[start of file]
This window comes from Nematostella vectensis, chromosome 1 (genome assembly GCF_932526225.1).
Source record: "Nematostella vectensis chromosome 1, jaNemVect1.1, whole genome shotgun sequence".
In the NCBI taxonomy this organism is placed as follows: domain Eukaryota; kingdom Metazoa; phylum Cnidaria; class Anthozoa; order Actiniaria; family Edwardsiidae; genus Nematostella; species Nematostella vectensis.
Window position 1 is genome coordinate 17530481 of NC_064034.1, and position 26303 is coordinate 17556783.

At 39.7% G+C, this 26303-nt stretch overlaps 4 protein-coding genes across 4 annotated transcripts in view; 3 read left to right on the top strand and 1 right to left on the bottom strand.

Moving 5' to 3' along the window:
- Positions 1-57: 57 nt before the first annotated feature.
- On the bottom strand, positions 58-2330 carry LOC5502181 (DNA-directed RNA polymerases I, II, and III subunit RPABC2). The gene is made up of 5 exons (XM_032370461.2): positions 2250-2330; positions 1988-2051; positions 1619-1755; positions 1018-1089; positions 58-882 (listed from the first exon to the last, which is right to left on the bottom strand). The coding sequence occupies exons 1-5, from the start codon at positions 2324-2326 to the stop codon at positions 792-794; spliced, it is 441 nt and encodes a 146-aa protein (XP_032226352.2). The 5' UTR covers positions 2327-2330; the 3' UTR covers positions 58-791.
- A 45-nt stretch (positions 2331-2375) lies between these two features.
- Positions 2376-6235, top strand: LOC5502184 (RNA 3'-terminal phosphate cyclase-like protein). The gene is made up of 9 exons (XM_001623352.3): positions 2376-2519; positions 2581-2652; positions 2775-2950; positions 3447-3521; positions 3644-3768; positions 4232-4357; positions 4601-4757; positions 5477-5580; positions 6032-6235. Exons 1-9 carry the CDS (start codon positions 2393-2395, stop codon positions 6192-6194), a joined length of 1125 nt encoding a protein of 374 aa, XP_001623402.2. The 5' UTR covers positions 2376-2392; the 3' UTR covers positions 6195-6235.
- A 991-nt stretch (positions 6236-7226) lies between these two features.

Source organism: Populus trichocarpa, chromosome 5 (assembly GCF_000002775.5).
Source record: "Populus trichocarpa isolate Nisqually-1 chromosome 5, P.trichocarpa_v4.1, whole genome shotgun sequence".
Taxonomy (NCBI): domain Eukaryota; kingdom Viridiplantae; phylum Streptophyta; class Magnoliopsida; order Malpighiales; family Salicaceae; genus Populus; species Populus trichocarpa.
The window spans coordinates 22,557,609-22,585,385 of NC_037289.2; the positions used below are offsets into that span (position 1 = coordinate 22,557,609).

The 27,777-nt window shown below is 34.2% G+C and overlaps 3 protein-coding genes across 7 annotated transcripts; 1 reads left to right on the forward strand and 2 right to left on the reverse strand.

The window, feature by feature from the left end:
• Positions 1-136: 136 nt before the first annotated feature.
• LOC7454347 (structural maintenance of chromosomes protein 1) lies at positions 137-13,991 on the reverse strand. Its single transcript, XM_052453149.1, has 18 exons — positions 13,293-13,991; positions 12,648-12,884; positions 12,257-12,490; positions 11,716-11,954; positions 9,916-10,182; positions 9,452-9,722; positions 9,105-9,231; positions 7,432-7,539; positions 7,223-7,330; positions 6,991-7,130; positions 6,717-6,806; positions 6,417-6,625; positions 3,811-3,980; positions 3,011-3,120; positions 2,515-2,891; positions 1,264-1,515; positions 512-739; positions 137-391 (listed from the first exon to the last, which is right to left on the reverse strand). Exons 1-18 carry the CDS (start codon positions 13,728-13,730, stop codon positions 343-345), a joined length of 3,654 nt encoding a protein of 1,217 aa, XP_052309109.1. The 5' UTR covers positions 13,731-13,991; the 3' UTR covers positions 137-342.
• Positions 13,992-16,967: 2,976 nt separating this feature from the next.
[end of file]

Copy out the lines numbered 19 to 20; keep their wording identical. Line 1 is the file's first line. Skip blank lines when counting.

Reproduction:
• LOC7454347 (structural maintenance of chromosomes protein 1) lies at positions 137-13,991 on the reverse strand. Its single transcript, XM_052453149.1, has 18 exons — positions 13,293-13,991; positions 12,648-12,884; positions 12,257-12,490; positions 11,716-11,954; positions 9,916-10,182; positions 9,452-9,722; positions 9,105-9,231; positions 7,432-7,539; positions 7,223-7,330; positions 6,991-7,130; positions 6,717-6,806; positions 6,417-6,625; positions 3,811-3,980; positions 3,011-3,120; positions 2,515-2,891; positions 1,264-1,515; positions 512-739; positions 137-391 (listed from the first exon to the last, which is right to left on the reverse strand). Exons 1-18 carry the CDS (start codon positions 13,728-13,730, stop codon positions 343-345), a joined length of 3,654 nt encoding a protein of 1,217 aa, XP_052309109.1. The 5' UTR covers positions 13,731-13,991; the 3' UTR covers positions 137-342.
• Positions 13,992-16,967: 2,976 nt separating this feature from the next.